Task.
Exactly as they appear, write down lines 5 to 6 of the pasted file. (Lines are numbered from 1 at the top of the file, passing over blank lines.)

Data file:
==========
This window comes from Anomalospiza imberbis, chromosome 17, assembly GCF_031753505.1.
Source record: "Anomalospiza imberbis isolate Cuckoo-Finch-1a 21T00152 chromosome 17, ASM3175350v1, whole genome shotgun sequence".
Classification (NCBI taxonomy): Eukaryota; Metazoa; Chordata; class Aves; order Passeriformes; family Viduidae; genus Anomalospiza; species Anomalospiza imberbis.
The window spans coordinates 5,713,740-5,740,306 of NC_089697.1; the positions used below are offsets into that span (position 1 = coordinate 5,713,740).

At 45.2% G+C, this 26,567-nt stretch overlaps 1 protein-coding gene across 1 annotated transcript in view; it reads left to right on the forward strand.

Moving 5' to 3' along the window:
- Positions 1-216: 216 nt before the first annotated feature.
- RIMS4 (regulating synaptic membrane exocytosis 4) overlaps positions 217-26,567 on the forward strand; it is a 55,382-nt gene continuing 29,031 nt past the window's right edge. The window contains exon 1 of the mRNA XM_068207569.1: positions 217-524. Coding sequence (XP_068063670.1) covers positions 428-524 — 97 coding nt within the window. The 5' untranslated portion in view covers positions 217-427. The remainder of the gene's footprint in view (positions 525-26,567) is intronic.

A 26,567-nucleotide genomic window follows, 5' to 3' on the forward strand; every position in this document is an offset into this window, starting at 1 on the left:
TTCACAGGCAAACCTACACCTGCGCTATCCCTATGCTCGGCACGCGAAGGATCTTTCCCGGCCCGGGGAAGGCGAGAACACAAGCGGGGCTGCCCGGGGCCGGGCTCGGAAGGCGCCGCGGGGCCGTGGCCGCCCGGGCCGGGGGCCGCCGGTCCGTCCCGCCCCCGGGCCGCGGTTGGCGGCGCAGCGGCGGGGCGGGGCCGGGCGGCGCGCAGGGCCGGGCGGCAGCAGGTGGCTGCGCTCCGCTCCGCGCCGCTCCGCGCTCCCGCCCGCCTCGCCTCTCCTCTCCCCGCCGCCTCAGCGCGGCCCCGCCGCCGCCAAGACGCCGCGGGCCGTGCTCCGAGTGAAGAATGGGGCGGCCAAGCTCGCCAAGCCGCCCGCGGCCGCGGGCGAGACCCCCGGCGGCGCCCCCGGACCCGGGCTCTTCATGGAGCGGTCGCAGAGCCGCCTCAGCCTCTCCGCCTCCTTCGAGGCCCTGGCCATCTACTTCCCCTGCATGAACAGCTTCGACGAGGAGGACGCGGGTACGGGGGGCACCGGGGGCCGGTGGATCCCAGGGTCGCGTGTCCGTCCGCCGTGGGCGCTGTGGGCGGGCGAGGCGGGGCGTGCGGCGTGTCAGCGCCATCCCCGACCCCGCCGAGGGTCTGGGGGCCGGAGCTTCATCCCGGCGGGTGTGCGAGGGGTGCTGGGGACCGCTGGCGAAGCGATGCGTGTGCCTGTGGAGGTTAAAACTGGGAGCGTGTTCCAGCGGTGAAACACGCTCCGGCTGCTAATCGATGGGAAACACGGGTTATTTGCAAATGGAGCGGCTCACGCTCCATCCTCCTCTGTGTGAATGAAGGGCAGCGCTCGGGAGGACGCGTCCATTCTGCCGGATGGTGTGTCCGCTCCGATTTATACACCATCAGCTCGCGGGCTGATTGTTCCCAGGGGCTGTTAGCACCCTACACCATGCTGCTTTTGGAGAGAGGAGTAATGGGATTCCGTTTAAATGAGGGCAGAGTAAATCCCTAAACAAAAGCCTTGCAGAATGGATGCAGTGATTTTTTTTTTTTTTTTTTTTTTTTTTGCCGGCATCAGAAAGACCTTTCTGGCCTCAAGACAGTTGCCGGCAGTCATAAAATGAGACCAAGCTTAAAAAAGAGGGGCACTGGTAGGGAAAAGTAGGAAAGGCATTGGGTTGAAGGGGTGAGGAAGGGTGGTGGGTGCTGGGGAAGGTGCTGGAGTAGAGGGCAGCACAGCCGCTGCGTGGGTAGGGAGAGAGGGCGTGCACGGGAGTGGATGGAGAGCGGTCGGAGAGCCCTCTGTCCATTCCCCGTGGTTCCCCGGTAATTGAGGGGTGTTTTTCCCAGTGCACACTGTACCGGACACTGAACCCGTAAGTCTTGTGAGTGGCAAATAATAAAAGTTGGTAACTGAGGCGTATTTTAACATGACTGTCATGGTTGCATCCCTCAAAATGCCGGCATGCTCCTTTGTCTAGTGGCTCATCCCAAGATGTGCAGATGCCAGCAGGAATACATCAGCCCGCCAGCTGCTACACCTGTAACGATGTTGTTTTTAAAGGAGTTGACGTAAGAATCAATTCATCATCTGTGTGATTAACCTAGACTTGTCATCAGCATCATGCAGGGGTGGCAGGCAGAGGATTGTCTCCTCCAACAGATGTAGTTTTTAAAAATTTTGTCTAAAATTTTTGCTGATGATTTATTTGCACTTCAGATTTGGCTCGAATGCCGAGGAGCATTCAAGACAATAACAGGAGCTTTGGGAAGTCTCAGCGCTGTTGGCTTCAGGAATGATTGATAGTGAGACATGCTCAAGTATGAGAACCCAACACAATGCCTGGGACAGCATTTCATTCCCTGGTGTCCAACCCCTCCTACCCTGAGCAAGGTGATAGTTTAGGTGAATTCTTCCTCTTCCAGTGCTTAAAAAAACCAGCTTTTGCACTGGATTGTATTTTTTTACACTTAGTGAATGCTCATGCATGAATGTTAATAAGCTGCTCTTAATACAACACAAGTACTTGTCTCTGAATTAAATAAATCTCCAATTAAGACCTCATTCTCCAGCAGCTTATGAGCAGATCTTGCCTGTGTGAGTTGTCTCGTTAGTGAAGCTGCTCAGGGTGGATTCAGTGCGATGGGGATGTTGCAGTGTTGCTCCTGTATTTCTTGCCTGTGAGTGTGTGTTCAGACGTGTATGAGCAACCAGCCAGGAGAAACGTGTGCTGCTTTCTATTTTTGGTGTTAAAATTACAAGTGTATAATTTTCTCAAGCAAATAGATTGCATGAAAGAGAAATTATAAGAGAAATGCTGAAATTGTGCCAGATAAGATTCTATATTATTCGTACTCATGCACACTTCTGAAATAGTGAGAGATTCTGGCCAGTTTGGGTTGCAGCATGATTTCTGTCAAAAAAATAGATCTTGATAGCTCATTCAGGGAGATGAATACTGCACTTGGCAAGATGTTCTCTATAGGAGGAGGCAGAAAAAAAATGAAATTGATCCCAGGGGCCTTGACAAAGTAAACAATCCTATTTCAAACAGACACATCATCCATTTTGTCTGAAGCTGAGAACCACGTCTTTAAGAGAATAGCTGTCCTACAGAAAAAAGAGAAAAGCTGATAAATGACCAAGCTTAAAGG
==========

At 45.2% G+C, this 26,567-nt stretch overlaps 1 protein-coding gene across 1 annotated transcript in view; it reads left to right on the forward strand.

Moving 5' to 3' along the window: